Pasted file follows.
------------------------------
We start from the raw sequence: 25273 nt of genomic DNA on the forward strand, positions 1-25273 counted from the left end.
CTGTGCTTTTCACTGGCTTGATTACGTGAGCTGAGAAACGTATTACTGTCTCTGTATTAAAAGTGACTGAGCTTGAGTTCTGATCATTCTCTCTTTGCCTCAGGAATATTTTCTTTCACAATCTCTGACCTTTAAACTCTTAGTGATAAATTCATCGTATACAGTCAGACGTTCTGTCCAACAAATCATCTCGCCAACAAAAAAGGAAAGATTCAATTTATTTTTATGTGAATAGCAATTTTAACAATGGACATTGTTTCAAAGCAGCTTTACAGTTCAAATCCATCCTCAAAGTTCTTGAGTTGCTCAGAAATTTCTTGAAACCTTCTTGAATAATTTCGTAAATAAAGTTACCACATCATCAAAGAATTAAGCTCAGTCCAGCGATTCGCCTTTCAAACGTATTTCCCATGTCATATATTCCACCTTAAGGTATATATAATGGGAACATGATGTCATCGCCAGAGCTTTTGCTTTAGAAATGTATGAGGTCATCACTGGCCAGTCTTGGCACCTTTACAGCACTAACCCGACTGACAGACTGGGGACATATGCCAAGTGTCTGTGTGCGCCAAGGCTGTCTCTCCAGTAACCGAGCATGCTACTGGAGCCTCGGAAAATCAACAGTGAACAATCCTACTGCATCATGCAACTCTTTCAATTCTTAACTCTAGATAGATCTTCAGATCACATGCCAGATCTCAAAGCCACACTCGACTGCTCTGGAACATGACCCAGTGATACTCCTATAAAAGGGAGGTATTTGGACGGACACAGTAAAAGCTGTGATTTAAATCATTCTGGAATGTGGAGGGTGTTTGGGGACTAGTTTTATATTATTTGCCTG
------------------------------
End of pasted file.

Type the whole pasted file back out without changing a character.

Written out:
We start from the raw sequence: 25273 nt of genomic DNA on the forward strand, positions 1-25273 counted from the left end.
CTGTGCTTTTCACTGGCTTGATTACGTGAGCTGAGAAACGTATTACTGTCTCTGTATTAAAAGTGACTGAGCTTGAGTTCTGATCATTCTCTCTTTGCCTCAGGAATATTTTCTTTCACAATCTCTGACCTTTAAACTCTTAGTGATAAATTCATCGTATACAGTCAGACGTTCTGTCCAACAAATCATCTCGCCAACAAAAAAGGAAAGATTCAATTTATTTTTATGTGAATAGCAATTTTAACAATGGACATTGTTTCAAAGCAGCTTTACAGTTCAAATCCATCCTCAAAGTTCTTGAGTTGCTCAGAAATTTCTTGAAACCTTCTTGAATAATTTCGTAAATAAAGTTACCACATCATCAAAGAATTAAGCTCAGTCCAGCGATTCGCCTTTCAAACGTATTTCCCATGTCATATATTCCACCTTAAGGTATATATAATGGGAACATGATGTCATCGCCAGAGCTTTTGCTTTAGAAATGTATGAGGTCATCACTGGCCAGTCTTGGCACCTTTACAGCACTAACCCGACTGACAGACTGGGGACATATGCCAAGTGTCTGTGTGCGCCAAGGCTGTCTCTCCAGTAACCGAGCATGCTACTGGAGCCTCGGAAAATCAACAGTGAACAATCCTACTGCATCATGCAACTCTTTCAATTCTTAACTCTAGATAGATCTTCAGATCACATGCCAGATCTCAAAGCCACACTCGACTGCTCTGGAACATGACCCAGTGATACTCCTATAAAAGGGAGGTATTTGGACGGACACAGTAAAAGCTGTGATTTAAATCATTCTGGAATGTGGAGGGTGTTTGGGGACTAGTTTTATATTATTTGCCTG